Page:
Miracle Tree's Blog - What Are The Symptoms Of Low Potassium Levels?

Learn about the symptoms and causes, as well as the recommended diet and foods to increase potassium intake

From regulating muscle contractions and fluid balance to maintaining healthy nerve function, potassium is an essential mineral that is necessary for the normal functioning of the body. However, due to the western-style diet that is dominated by processed food, low potassium levels or hypokalemia has become an alarming problem, particularly in the USA.

A study examined potassium deficiency in the USA by collecting data from about 29,000 men and 30,000 women between ages 12 and 80 years old. The results showed an apparent decline of serum potassium in the US population from 1999 to 2016. Moreover, 98% of Americans eat a potassium-deficient diet because they don’t eat enough plants.

What are the causes of low potassium?

  • Diet - The modern dietary pattern is characterized by high sodium and low potassium levels. The preponderance of salt hidden in processed foods has led to the average American diet containing twice as much sodium as potassium. The more sodium you consume, the more potassium your body excretes resulting in deficiency.
  • Chronic diarrhea - This may be caused by the overuse of diuretics or laxatives, irritable bowel disease, or infections.
  • Under eating or malnutrition
  • Eating disorders - Anorexia nervosa, purging or laxative abuse can also cause low potassium levels.
  • Kidney disorders - These include Bartter syndrome, Gitelman syndrome and Fanconi syndrome.

What are the symptoms of low potassium levels?

The best way to know if you have low potassium is to get your potassium levels tested. Nonetheless, some common symptoms may also help you determine potassium deficiency in your body. These are:

Fatigue and weakness

Every cell in your body needs the right amount of potassium to function, and a sustained dip can result in generalized fatigue. Deficiency in this mineral may affect how your body uses nutrients, thus causing weakness. Some evidence also shows that potassium deficiency could impair insulin production. This can result in less available glucose, which functions as energy for the cells.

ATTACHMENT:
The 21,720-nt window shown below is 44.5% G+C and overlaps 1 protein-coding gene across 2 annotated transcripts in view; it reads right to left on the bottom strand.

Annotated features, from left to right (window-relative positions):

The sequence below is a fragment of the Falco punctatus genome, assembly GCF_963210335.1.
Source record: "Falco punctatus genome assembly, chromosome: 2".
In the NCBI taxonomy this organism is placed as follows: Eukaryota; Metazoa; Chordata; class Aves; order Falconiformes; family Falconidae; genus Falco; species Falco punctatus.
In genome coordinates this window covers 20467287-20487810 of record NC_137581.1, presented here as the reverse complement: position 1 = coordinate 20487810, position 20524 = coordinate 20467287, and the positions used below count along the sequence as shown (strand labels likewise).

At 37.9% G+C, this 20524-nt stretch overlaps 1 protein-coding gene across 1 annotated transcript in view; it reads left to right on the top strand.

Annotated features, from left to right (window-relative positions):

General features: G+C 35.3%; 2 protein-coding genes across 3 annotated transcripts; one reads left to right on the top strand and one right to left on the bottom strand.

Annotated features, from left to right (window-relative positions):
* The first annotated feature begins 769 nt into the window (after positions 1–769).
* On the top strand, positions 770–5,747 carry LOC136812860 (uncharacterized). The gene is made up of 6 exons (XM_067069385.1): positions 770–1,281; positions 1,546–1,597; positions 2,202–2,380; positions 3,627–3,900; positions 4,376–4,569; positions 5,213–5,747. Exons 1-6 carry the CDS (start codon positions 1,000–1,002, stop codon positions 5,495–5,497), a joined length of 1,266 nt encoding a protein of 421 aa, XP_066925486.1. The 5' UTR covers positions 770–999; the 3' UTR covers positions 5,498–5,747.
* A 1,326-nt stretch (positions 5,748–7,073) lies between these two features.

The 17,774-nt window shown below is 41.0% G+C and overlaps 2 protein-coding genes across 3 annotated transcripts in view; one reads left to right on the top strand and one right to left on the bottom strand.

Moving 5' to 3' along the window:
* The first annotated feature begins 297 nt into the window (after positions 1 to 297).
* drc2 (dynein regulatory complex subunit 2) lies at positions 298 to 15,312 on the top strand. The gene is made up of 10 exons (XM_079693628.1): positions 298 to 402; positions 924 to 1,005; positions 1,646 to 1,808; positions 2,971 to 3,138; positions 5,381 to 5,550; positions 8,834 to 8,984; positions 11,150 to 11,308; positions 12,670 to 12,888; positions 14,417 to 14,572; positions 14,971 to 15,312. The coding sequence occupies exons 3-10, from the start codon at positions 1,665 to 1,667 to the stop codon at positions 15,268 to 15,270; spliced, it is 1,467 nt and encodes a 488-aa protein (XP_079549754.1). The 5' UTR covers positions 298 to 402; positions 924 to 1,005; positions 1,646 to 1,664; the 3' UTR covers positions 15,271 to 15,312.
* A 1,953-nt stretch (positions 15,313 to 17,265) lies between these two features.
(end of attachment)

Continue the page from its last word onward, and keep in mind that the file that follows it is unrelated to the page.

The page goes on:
Muscle weakness and cramps

Potassium plays a crucial role in smooth muscle contraction, so low potassium levels may lead to muscle aches and spasms. These muscle cramps are sudden and uncontrolled contractions of the muscles and can be painful. Cramps are however more likely to occur with severe hypokalemia. In rare cases, severe hypokalemia can also cause rhabdomyolysis, a dangerous medical condition that can potentially lead to organ damage.

High blood pressure

Without enough potassium, the blood vessels can become constricted causing blood pressure to soar. The dearth of potassium in the average American diet accompanied by high sodium levels results in an imbalance. This imbalance is thought to be one of the major contributors of high blood pressure, which impacts one in every three American adults. High blood pressure is a leading factor for strokes. A study followed more than 40,000 men for eight years and found that men who consumed the highest amounts of dietary potassium (a median of 4,300 mg per day) were 38% less likely to have a stroke as those whose median intake was just 2,400 mg per day.

Irregular heart beat

Potassium helps maintain healthy heart muscle contractions. The flow of potassium in and out of heart cells helps regulate your heartbeat. Low potassium levels can change this flow, leading to abnormal heart rhythms known as heart arrhythmia which can be a sign of a serious heart condition. If you experience abnormal changes in your heart rate, seek instant medical attention.

Digestive problems

Digestive problems may have several causes. Nonetheless, they may be caused by severe hypokalemia as well. Potassium helps convey signals from your brain to muscles in the digestive system known as smooth muscle. These signals prompt contractions that help the digestive system churn food. Low potassium levels can cause these contractions to become weaker, resulting in slow movement of food and digestive problems like bloating and constipation.

How can you increase your potassium intake through diet?

A good diet rich in potassium may lower blood pressure and reduce risk of strokes. Potassium levels are widely available in many foods. These include:

  • Beans, lentils
  • Bananas
  • Potatoes
  • Avocado
  • Leafy greens like moringa
  • Cashews
  • Chicken
  • Salmon
  • Yogurt
  • Oranges
  • Coconut water
  • Tomatoes

Moringa in particular is a nutrient-rich superfood that contains 15 times more potassium than bananas. 25 grams (2 tbsp) of moringa powder can provide 41% of your daily potassium needs. Nonetheless, if you suspect potassium deficiency, contact a healthcare professional as low potassium can have serious health consequences.

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